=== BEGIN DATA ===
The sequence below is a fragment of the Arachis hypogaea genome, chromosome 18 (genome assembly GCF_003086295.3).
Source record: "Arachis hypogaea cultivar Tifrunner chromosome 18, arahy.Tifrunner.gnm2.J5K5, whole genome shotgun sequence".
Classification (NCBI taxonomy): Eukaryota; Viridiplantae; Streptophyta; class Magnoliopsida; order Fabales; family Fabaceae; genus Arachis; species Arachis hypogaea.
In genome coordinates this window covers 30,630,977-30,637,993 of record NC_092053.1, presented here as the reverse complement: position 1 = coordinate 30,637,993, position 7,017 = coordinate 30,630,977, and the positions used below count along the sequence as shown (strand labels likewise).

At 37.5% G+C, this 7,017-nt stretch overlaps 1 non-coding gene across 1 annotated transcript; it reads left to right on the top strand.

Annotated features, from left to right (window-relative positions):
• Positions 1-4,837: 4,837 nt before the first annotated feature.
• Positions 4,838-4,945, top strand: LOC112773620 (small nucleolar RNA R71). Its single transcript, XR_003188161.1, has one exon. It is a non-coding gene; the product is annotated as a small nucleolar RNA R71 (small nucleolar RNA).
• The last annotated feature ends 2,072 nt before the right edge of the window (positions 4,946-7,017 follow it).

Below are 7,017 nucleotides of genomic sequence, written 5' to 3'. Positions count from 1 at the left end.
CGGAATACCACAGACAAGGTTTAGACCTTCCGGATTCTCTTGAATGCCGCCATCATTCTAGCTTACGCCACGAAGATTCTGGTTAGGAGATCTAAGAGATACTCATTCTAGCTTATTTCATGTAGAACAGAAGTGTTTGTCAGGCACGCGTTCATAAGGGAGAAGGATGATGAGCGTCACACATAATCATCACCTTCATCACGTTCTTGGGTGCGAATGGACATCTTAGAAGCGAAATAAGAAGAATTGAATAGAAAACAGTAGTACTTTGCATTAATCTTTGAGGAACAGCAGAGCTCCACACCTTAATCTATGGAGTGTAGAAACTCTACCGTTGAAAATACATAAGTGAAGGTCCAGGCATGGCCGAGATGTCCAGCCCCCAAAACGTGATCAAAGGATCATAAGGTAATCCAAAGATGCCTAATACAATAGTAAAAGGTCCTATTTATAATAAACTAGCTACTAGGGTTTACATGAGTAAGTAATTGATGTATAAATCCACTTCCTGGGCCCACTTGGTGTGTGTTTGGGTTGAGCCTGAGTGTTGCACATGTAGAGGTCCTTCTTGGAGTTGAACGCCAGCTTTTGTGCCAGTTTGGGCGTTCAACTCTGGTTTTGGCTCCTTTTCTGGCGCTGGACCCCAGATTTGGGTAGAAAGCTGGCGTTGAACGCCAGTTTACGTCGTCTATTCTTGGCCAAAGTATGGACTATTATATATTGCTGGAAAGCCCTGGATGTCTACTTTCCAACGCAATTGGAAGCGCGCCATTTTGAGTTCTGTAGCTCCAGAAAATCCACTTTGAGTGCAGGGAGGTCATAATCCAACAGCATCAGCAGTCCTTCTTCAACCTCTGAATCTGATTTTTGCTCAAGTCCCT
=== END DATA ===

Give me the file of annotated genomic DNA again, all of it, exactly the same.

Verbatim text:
The sequence below is a fragment of the Arachis hypogaea genome, chromosome 18 (genome assembly GCF_003086295.3).
Source record: "Arachis hypogaea cultivar Tifrunner chromosome 18, arahy.Tifrunner.gnm2.J5K5, whole genome shotgun sequence".
Classification (NCBI taxonomy): Eukaryota; Viridiplantae; Streptophyta; class Magnoliopsida; order Fabales; family Fabaceae; genus Arachis; species Arachis hypogaea.
In genome coordinates this window covers 30,630,977-30,637,993 of record NC_092053.1, presented here as the reverse complement: position 1 = coordinate 30,637,993, position 7,017 = coordinate 30,630,977, and the positions used below count along the sequence as shown (strand labels likewise).

At 37.5% G+C, this 7,017-nt stretch overlaps 1 non-coding gene across 1 annotated transcript; it reads left to right on the top strand.

Annotated features, from left to right (window-relative positions):
• Positions 1-4,837: 4,837 nt before the first annotated feature.
• Positions 4,838-4,945, top strand: LOC112773620 (small nucleolar RNA R71). Its single transcript, XR_003188161.1, has one exon. It is a non-coding gene; the product is annotated as a small nucleolar RNA R71 (small nucleolar RNA).
• The last annotated feature ends 2,072 nt before the right edge of the window (positions 4,946-7,017 follow it).

Below are 7,017 nucleotides of genomic sequence, written 5' to 3'. Positions count from 1 at the left end.
CGGAATACCACAGACAAGGTTTAGACCTTCCGGATTCTCTTGAATGCCGCCATCATTCTAGCTTACGCCACGAAGATTCTGGTTAGGAGATCTAAGAGATACTCATTCTAGCTTATTTCATGTAGAACAGAAGTGTTTGTCAGGCACGCGTTCATAAGGGAGAAGGATGATGAGCGTCACACATAATCATCACCTTCATCACGTTCTTGGGTGCGAATGGACATCTTAGAAGCGAAATAAGAAGAATTGAATAGAAAACAGTAGTACTTTGCATTAATCTTTGAGGAACAGCAGAGCTCCACACCTTAATCTATGGAGTGTAGAAACTCTACCGTTGAAAATACATAAGTGAAGGTCCAGGCATGGCCGAGATGTCCAGCCCCCAAAACGTGATCAAAGGATCATAAGGTAATCCAAAGATGCCTAATACAATAGTAAAAGGTCCTATTTATAATAAACTAGCTACTAGGGTTTACATGAGTAAGTAATTGATGTATAAATCCACTTCCTGGGCCCACTTGGTGTGTGTTTGGGTTGAGCCTGAGTGTTGCACATGTAGAGGTCCTTCTTGGAGTTGAACGCCAGCTTTTGTGCCAGTTTGGGCGTTCAACTCTGGTTTTGGCTCCTTTTCTGGCGCTGGACCCCAGATTTGGGTAGAAAGCTGGCGTTGAACGCCAGTTTACGTCGTCTATTCTTGGCCAAAGTATGGACTATTATATATTGCTGGAAAGCCCTGGATGTCTACTTTCCAACGCAATTGGAAGCGCGCCATTTTGAGTTCTGTAGCTCCAGAAAATCCACTTTGAGTGCAGGGAGGTCATAATCCAACAGCATCAGCAGTCCTTCTTCAACCTCTGAATCTGATTTTTGCTCAAGTCCCT